Subject(s)
COVID-19/therapy , Lung Diseases/therapy , Muscular Dystrophy, Duchenne/therapy , Noninvasive Ventilation , Adolescent , Adrenal Cortex Hormones/therapeutic use , COVID-19/epidemiology , COVID-19/physiopathology , Child , Comorbidity , Hospitalization , Humans , Lung Diseases/epidemiology , Lung Diseases/etiology , Male , Muscular Dystrophy, Duchenne/complications , Muscular Dystrophy, Duchenne/epidemiology , Obesity/etiology , Severity of Illness Index , Tertiary Care Centers , Treatment Outcome
16.
Pediatrics ; 148(1)2021 07.
Article in English | MEDLINE | ID: covidwho-1105894

ABSTRACT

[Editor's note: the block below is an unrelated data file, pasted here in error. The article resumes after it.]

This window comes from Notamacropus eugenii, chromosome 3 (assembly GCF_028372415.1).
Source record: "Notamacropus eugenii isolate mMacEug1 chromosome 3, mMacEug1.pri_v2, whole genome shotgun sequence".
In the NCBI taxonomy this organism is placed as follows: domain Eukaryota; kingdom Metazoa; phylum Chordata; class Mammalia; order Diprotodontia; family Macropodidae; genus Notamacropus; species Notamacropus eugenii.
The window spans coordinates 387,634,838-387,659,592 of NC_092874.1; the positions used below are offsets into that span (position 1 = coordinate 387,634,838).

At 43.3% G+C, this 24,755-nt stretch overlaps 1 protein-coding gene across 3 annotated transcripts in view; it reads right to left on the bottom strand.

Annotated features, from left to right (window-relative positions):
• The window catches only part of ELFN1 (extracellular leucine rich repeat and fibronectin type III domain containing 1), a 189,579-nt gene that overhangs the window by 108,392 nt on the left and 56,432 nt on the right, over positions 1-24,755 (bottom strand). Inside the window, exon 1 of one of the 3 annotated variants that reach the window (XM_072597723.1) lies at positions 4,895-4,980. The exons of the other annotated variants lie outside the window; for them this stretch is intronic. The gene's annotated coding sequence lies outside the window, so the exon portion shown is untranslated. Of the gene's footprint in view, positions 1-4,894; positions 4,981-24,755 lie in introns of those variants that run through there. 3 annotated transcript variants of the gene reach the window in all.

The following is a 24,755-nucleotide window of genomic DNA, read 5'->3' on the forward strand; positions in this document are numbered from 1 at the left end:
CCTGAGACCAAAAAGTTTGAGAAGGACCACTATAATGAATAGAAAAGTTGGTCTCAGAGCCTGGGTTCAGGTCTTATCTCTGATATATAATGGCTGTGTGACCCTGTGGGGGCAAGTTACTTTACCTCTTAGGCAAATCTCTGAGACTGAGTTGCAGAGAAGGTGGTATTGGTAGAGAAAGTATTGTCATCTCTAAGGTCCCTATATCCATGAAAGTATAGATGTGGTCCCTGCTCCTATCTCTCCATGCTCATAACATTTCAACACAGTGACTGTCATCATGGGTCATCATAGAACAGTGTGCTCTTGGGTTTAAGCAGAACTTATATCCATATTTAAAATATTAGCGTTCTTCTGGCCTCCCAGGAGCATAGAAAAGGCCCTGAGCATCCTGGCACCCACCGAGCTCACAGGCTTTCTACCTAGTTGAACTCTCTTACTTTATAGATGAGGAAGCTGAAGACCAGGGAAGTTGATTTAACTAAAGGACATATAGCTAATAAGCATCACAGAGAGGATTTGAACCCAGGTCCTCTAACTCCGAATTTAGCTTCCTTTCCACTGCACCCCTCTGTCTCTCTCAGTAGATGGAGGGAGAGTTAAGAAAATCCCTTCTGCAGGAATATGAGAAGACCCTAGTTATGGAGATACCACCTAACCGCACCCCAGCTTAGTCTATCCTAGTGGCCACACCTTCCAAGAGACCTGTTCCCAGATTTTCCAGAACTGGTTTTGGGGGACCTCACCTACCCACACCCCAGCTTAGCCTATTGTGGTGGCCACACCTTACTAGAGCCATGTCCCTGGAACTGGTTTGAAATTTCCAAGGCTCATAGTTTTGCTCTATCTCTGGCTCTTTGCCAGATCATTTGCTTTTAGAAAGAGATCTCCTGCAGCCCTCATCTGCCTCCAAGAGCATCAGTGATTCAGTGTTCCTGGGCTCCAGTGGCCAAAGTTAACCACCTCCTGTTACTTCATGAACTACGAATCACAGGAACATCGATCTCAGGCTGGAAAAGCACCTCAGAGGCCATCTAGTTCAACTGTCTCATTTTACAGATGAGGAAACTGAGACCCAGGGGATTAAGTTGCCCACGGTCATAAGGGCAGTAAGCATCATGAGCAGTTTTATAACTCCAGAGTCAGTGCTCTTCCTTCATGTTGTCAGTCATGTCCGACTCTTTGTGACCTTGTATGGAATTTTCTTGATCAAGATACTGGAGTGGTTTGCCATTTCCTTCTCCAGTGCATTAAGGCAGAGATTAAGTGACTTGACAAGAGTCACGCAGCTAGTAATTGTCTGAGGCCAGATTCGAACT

OBJECTIVES: The coronavirus pandemic created significant, abrupt challenges to the delivery of ambulatory health care. Because tertiary medical centers limited elective in-person services, telehealth was rapidly enacted in settings with minimal previous experience to allow continued access to care. With this quality improvement (QI) initiative, we aimed to achieve a virtual visit volume of at least 75% of our prepandemic volume. We also describe patient and provider experience with telehealth services. METHODS: Our QI team identified the primary drivers contributing to low telehealth volume and developed a telehealth scheduling protocol and data tracking system using QI-based strategies. Patients and providers were surveyed on their telehealth experience. RESULTS: At the onset of the pandemic, weekly visit volume dropped by 65% (99 weekly visits; historical average of 281). Over the subsequent 3 weeks, using rapid Plan-Do-Study-Act cycles, we achieved our goal volume. In surveys, it was indicated that most participants had never before used telehealth (71% of patients; 82% of providers) yet reported high satisfaction (90% of patients; 81% of providers). Both groups expressed concern over the lack of in-person assessments. Most respondents were interested in future use of telehealth. CONCLUSIONS: With a QI-based approach, we successfully maintained access to care via telehealth services for pediatric pulmonary patients during the coronavirus pandemic and found high rates of satisfaction among patients and providers. Telehealth will likely continue to be a part of our health care delivery platform, expanding the reach of our services. Further work is needed to understand the effects on clinical outcomes.